Everyone who knew Ruth Bell Graham knew that she loved Jesus and she loved people. In her writing, speaking and simple acts of kindness—to neighbors, friends and anyone who needed a lift—she demonstrated the grace and mercy of the Savior she first met when she was a little girl in China.
Happy Christians, Ruth once said, were a part of her heritage. Her parents, Dr. Nelson and Virginia Bell, were medical missionaries at Love and Mercy Hospital in Tsingkiangpu, China, in the difficult years from 1916 until World War II began.
Ruth, their second-oldest child, was born June 10, 1920. She and her siblings, Rosa, Virginia and Clayton, learned the basics of Christian faith early through their parents’ example of daily prayer and Bible study, in addition to family prayers before breakfast each morning. Ruth could not remember a morning that her father was not reading his Bible or kneeling in prayer when she got up.
The Bell children grew up hearing stories of martyrdom and sacrifice among missionaries and Chinese believers. These testimonies affected Ruth deeply, and Rosa often heard her little sister praying that she would die as a martyr for Christ before the year ended. Rosa, the more practical of the two, thought the prayer dreadful and followed with one of her own: “Lord, don’t pay any attention to her!”
Despite her tendency to be dramatic, Ruth became best known for her tender heart. She had a menagerie of pets, including baby ducks and chicks, and even took some to bed with her at times. Every dead animal, pet or not, had to be given a funeral. This childhood tenderness toward the defenseless provided a glimpse of how she would later react to the spiritually lost and helpless around her.
A seeming injustice struck Ruth at 13. So that she would have the education she needed to return to the United States one day, her parents sent her to Pyeng Yang Foreign School in what is now Pyongyang, North Korea.
Quietly, so as not to disturb her roommates, Ruth cried with homesickness every night for weeks. Several days in the infirmary finally brought some comfort when, during a brief illness, she read all 150 psalms. It was the beginning of what she later called her boot camp. God used homesickness to teach her to find solace in His presence during what would be a lifetime of separations from loved ones.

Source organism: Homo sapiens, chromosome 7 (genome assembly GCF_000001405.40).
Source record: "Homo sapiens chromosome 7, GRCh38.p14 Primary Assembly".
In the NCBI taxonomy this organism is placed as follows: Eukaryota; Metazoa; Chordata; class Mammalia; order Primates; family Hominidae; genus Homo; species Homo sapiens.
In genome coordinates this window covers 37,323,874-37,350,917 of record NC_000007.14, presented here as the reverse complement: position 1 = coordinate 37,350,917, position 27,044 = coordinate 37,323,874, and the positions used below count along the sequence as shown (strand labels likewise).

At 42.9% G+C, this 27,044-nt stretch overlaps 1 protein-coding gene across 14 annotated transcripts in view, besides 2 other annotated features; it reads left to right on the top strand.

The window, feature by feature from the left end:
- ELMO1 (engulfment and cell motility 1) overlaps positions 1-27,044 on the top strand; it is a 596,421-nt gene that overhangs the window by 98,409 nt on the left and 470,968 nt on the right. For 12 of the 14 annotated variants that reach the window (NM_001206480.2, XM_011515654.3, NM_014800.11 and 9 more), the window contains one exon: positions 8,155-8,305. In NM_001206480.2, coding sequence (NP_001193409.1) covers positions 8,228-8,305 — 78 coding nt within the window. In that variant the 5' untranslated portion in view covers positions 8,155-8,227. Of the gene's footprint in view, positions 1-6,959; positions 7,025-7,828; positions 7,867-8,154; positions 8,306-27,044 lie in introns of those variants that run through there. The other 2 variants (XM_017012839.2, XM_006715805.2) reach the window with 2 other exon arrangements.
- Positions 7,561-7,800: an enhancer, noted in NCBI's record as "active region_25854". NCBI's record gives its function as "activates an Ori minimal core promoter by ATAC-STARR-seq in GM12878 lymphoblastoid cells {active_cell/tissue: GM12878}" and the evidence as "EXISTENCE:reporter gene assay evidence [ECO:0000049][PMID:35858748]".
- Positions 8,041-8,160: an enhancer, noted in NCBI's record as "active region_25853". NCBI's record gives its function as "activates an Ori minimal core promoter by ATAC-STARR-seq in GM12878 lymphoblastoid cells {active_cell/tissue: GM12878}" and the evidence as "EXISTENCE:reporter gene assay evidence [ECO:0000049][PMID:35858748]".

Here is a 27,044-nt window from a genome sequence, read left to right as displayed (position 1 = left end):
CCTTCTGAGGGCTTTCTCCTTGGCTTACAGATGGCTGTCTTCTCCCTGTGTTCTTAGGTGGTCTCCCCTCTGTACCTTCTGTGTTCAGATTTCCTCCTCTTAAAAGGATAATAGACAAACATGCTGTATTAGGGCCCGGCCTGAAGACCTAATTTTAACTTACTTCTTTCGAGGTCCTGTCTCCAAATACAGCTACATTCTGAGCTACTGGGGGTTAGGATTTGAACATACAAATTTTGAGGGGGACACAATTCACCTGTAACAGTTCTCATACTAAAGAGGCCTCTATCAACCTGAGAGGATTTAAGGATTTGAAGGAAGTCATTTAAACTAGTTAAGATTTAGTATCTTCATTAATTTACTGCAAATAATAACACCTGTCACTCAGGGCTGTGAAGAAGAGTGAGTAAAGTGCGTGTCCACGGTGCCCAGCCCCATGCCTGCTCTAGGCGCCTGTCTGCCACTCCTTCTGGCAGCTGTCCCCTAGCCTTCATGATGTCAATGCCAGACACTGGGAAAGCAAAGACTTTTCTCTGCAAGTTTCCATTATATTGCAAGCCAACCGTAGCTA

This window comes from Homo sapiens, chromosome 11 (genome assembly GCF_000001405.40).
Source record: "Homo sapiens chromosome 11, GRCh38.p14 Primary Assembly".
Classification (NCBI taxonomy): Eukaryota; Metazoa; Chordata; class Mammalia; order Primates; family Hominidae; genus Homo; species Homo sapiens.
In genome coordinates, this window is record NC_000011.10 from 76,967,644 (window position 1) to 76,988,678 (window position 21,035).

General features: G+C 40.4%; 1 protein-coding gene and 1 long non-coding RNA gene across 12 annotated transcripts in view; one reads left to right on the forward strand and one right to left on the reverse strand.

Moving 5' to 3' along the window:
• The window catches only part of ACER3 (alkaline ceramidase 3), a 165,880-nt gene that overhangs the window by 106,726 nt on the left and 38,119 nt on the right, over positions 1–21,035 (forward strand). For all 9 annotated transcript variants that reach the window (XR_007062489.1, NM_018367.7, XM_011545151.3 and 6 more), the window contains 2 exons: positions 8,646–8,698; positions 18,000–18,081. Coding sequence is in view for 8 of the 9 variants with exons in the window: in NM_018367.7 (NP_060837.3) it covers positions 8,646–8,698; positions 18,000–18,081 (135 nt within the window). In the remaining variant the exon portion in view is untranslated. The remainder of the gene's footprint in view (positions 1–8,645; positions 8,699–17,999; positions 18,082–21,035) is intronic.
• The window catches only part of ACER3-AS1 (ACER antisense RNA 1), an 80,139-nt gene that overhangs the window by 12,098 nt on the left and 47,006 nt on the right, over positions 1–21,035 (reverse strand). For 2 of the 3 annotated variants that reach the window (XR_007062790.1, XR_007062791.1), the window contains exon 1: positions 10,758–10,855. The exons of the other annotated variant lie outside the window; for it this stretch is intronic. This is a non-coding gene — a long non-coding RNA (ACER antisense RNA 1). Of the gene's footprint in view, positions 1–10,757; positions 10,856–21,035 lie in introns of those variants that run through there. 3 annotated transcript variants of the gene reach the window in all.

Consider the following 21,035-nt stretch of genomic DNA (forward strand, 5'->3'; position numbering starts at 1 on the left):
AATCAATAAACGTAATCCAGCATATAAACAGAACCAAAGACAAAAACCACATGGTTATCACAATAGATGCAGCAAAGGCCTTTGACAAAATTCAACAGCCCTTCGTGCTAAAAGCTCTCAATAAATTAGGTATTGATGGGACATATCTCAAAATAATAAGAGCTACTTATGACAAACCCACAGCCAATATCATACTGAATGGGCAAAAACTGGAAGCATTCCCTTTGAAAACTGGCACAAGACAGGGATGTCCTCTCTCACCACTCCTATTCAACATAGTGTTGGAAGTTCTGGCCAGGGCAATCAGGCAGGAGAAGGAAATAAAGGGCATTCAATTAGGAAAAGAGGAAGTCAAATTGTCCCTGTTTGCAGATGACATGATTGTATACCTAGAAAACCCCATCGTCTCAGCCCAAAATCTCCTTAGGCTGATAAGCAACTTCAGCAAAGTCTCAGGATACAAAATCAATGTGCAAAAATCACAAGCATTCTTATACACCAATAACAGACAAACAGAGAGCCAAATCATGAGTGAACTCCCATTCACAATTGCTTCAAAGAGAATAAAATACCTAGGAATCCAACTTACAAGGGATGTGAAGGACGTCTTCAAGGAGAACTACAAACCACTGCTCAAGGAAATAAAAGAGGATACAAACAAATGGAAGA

Several months after graduating from high school, Ruth left China to attend Wheaton College on Oct. 22, 1937. Although her family would remain in China until 1941, it would be decades before Ruth returned to the land of her birth.
Ruth arrived safely at Wheaton and studied Bible and art. After growing up with air raids and bandits, she did not fully appreciate seemingly unnecessary rules such as curfew—until the dorm mother caught her climbing through a window, returning late from a Friday night date.
On Monday, the dean scolded her harshly and confined her to campus. Crushed, Ruth worried that she had disgraced her parents, but the faculty soon realized that the infraction stemmed from naiveté and lifted her sentence.
Ruth soon settled in, made friends and became popular with the boys. She did not attach herself to anyone in particular—until her second year, when a new student named Billy Graham flew past her on the stairs of East Blanchard Hall.
“He’s surely in a hurry,” she thought. She’d heard about this new student and his fiery preaching. That Sunday morning, she heard him praying during a prayer meeting.
“There is a man who knows to Whom he is speaking,” she thought.
Billy had heard about Ruth, too. His friend Johnny Streater had described her as one of the prettiest and most spiritual girls on campus. When Billy finally saw her, it was love at first sight.
The Greatest Privilege
After watching her from afar for a few weeks, Billy gathered his courage and asked Ruth to attend a performance of Handel’s Messiah. She accepted, and after the date she went back to her room and prayed, “Lord, if You’d let me serve You with that man, I’d consider it the greatest privilege of my life.”
Billy and Ruth continued dating and began talking about marriage, but one issue stood in the way: For years, Ruth had felt that God was calling her to be a missionary in Tibet. While Billy wasn’t opposed to becoming a missionary, he felt a strong calling to preach the Gospel as an evangelist. Ruth tried persuading him otherwise, but it caused more tension. Eventually, they took time apart to pray about the matter.
As Ruth told the story in her book, “It’s My Turn,” it was obvious that she was the one trying to give Billy a calling to Tibet—not God. Finally Billy turned to her and said, “Do you believe that God has brought us together?”
“In that case,” he replied, “God will lead me and you will do the following.” That pivotal conversation settled the issue, although Ruth believed strongly in the old saying, “When two people agree on everything, one of them is unnecessary.” The following summer, while Billy was preaching at a church in Florida, he received a thick letter from Ruth, postmarked July 6, 1941. “I’ll marry you,” the first sentence read. An ecstatic Billy preached that evening, although afterward he didn’t know what he’d preached about. The pastor said he wasn’t sure anyone else knew, either. Billy and Ruth were married Aug. 13, 1943.
In January 1943, Billy accepted a call to pastor Western Springs Baptist Church, about 20 miles outside of Wheaton. He didn’t ask his bride-to-be what she thought of the idea, but Ruth didn’t let that stop her from telling him. Pastoring a church, she believed, would sidetrack him from his call to evangelism. It was a lesson that Billy would remember for years to come. Later, under pressure to run for political office, he heeded her advice: “When God calls you to be an evangelist, you don’t stoop to be president.”